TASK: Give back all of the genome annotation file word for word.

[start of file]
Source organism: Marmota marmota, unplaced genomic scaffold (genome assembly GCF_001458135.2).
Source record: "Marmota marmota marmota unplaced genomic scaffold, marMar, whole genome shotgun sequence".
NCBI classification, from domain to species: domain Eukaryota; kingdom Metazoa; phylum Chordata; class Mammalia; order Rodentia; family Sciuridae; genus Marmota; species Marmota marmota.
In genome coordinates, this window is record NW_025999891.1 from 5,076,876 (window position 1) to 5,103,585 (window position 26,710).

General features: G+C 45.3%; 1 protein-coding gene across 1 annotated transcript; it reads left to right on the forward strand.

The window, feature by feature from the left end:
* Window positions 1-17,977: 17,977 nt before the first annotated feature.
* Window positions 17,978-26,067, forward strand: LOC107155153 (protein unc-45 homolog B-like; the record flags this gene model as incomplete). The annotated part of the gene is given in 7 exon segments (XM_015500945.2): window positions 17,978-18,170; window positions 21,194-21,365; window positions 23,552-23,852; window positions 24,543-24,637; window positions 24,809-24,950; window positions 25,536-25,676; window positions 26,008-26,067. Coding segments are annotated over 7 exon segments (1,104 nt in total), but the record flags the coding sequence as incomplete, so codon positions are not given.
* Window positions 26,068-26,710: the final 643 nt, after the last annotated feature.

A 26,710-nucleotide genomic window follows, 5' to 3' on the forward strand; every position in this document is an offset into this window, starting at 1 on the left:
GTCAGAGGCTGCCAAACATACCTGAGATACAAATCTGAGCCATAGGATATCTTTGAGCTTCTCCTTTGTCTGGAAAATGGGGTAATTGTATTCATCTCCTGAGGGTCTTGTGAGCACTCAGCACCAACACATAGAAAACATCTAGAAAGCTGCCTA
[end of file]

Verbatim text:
Source organism: Marmota marmota, unplaced genomic scaffold (genome assembly GCF_001458135.2).
Source record: "Marmota marmota marmota unplaced genomic scaffold, marMar, whole genome shotgun sequence".
NCBI classification, from domain to species: domain Eukaryota; kingdom Metazoa; phylum Chordata; class Mammalia; order Rodentia; family Sciuridae; genus Marmota; species Marmota marmota.
In genome coordinates, this window is record NW_025999891.1 from 5,076,876 (window position 1) to 5,103,585 (window position 26,710).

General features: G+C 45.3%; 1 protein-coding gene across 1 annotated transcript; it reads left to right on the forward strand.

The window, feature by feature from the left end:
* Window positions 1-17,977: 17,977 nt before the first annotated feature.
* Window positions 17,978-26,067, forward strand: LOC107155153 (protein unc-45 homolog B-like; the record flags this gene model as incomplete). The annotated part of the gene is given in 7 exon segments (XM_015500945.2): window positions 17,978-18,170; window positions 21,194-21,365; window positions 23,552-23,852; window positions 24,543-24,637; window positions 24,809-24,950; window positions 25,536-25,676; window positions 26,008-26,067. Coding segments are annotated over 7 exon segments (1,104 nt in total), but the record flags the coding sequence as incomplete, so codon positions are not given.
* Window positions 26,068-26,710: the final 643 nt, after the last annotated feature.

A 26,710-nucleotide genomic window follows, 5' to 3' on the forward strand; every position in this document is an offset into this window, starting at 1 on the left:
GTCAGAGGCTGCCAAACATACCTGAGATACAAATCTGAGCCATAGGATATCTTTGAGCTTCTCCTTTGTCTGGAAAATGGGGTAATTGTATTCATCTCCTGAGGGTCTTGTGAGCACTCAGCACCAACACATAGAAAACATCTAGAAAGCTGCCTA